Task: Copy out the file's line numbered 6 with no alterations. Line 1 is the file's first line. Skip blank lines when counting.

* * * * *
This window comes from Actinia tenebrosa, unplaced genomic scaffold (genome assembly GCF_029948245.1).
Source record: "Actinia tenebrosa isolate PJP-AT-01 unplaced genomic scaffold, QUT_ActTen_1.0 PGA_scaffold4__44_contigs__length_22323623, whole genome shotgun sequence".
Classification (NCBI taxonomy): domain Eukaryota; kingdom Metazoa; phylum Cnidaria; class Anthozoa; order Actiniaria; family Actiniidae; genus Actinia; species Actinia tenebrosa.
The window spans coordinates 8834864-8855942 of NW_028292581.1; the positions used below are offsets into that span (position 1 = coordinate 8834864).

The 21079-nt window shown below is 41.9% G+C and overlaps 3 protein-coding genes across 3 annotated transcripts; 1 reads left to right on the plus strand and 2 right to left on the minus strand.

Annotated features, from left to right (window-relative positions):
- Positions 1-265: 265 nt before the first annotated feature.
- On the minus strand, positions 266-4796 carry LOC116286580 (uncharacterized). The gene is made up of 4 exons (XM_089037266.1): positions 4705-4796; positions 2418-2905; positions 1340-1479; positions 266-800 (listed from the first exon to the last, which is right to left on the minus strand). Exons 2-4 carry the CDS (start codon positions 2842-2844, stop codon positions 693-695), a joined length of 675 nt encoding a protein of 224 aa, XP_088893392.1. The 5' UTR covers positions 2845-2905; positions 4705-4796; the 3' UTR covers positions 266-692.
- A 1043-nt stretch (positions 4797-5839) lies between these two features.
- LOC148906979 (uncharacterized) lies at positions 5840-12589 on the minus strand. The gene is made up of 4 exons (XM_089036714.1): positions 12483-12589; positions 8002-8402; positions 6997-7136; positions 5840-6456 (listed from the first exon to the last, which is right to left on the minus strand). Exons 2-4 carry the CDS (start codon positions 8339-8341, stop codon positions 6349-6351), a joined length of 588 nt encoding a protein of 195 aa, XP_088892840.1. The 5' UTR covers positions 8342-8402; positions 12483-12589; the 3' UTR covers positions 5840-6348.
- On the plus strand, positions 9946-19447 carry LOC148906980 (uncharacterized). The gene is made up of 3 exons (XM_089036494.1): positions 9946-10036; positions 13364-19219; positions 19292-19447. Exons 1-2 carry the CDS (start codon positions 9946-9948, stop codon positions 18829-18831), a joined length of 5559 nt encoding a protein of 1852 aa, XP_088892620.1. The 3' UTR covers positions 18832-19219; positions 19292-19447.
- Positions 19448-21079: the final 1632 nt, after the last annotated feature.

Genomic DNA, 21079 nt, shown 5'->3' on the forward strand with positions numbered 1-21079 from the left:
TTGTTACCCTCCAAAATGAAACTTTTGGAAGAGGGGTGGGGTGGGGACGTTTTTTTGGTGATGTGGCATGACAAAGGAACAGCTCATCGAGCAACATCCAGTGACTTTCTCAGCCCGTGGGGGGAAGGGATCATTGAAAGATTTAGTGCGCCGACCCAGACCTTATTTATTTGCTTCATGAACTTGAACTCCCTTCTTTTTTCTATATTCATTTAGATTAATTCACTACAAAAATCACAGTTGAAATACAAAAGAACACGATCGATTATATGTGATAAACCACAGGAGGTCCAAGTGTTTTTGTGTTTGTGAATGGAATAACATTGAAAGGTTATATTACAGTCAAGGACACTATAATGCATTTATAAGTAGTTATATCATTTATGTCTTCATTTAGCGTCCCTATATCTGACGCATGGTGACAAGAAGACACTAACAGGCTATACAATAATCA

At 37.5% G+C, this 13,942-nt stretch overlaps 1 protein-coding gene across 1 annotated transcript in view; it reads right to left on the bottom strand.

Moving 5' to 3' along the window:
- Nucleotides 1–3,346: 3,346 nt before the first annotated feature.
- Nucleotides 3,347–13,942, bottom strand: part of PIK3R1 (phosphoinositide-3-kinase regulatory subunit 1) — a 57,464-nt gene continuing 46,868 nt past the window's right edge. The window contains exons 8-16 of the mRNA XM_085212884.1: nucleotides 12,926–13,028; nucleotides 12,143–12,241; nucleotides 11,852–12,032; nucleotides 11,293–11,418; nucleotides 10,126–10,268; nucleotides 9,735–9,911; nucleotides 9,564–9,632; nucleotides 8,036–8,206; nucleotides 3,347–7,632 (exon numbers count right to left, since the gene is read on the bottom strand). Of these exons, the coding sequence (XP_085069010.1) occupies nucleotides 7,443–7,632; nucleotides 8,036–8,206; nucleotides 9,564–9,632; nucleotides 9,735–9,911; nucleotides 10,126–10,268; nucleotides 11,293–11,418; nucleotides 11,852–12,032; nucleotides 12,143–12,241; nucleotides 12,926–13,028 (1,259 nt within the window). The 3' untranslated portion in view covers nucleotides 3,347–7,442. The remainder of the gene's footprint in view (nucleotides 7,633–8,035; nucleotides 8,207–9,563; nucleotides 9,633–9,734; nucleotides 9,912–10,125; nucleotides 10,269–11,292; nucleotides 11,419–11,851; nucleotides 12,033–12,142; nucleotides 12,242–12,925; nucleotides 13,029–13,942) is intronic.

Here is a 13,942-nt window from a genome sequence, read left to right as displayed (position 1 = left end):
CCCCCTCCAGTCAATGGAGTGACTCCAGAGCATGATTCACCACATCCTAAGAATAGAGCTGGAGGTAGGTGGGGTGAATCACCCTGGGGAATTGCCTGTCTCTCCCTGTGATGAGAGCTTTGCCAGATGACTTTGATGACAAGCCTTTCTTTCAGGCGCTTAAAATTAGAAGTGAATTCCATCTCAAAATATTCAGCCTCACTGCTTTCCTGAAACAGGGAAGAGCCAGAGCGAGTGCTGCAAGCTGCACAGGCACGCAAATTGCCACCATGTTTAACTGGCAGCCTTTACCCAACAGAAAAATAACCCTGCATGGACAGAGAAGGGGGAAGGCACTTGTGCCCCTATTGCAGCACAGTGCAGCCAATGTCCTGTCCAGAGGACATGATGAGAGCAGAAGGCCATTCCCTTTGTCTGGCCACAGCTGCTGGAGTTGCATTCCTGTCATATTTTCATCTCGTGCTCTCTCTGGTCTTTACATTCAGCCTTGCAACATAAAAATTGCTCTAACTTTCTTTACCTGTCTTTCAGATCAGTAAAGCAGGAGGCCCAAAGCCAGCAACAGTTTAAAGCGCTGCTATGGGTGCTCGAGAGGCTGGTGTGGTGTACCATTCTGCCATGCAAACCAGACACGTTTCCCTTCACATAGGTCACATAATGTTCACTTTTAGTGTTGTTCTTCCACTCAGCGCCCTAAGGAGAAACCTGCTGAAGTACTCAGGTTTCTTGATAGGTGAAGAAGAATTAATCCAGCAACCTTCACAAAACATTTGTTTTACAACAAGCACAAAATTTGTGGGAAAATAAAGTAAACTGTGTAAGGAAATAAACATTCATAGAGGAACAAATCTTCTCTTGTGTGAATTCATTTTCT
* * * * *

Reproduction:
Annotated features, from left to right (window-relative positions):